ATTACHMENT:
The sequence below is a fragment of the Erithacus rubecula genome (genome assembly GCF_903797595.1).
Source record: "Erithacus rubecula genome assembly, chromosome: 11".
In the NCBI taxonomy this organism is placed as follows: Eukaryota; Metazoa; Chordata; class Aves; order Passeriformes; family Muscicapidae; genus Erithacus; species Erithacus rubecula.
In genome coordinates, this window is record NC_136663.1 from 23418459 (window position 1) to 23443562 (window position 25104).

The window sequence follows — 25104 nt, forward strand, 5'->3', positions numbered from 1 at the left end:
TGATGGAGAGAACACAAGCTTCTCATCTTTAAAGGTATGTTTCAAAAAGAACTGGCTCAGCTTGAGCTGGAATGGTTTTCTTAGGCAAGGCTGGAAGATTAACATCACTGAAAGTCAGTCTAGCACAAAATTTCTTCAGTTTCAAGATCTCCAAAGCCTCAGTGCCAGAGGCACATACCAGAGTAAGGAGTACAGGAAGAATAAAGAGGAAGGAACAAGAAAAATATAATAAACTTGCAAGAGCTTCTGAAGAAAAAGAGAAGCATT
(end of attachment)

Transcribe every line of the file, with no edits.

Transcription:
The sequence below is a fragment of the Erithacus rubecula genome (genome assembly GCF_903797595.1).
Source record: "Erithacus rubecula genome assembly, chromosome: 11".
In the NCBI taxonomy this organism is placed as follows: Eukaryota; Metazoa; Chordata; class Aves; order Passeriformes; family Muscicapidae; genus Erithacus; species Erithacus rubecula.
In genome coordinates, this window is record NC_136663.1 from 23418459 (window position 1) to 23443562 (window position 25104).

The window sequence follows — 25104 nt, forward strand, 5'->3', positions numbered from 1 at the left end:
TGATGGAGAGAACACAAGCTTCTCATCTTTAAAGGTATGTTTCAAAAAGAACTGGCTCAGCTTGAGCTGGAATGGTTTTCTTAGGCAAGGCTGGAAGATTAACATCACTGAAAGTCAGTCTAGCACAAAATTTCTTCAGTTTCAAGATCTCCAAAGCCTCAGTGCCAGAGGCACATACCAGAGTAAGGAGTACAGGAAGAATAAAGAGGAAGGAACAAGAAAAATATAATAAACTTGCAAGAGCTTCTGAAGAAAAAGAGAAGCATT